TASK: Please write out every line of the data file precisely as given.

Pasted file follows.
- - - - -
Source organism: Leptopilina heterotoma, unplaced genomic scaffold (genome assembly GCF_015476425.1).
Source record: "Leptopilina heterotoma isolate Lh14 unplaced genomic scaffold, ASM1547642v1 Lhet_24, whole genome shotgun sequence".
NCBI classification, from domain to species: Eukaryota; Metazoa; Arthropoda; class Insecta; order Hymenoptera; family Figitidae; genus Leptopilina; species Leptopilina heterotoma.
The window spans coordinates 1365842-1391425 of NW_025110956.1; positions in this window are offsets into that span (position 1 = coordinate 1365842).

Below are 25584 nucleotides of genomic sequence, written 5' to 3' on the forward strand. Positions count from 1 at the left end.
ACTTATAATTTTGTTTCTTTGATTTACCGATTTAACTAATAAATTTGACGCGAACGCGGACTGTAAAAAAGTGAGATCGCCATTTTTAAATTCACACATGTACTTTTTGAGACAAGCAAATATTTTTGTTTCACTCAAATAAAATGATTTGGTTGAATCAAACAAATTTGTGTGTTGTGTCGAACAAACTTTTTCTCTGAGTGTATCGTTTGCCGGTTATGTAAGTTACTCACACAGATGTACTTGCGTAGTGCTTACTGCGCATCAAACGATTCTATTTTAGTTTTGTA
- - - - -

Source organism: Leptopilina heterotoma, unplaced genomic scaffold (genome assembly GCF_015476425.1).
Source record: "Leptopilina heterotoma isolate Lh14 unplaced genomic scaffold, ASM1547642v1 Lhet_24, whole genome shotgun sequence".
NCBI classification, from domain to species: Eukaryota; Metazoa; Arthropoda; class Insecta; order Hymenoptera; family Figitidae; genus Leptopilina; species Leptopilina heterotoma.
The window spans coordinates 1365842-1391425 of NW_025110956.1; positions in this window are offsets into that span (position 1 = coordinate 1365842).

Below are 25584 nucleotides of genomic sequence, written 5' to 3' on the forward strand. Positions count from 1 at the left end.
ACTTATAATTTTGTTTCTTTGATTTACCGATTTAACTAATAAATTTGACGCGAACGCGGACTGTAAAAAAGTGAGATCGCCATTTTTAAATTCACACATGTACTTTTTGAGACAAGCAAATATTTTTGTTTCACTCAAATAAAATGATTTGGTTGAATCAAACAAATTTGTGTGTTGTGTCGAACAAACTTTTTCTCTGAGTGTATCGTTTGCCGGTTATGTAAGTTACTCACACAGATGTACTTGCGTAGTGCTTACTGCGCATCAAACGATTCTATTTTAGTTTTGTA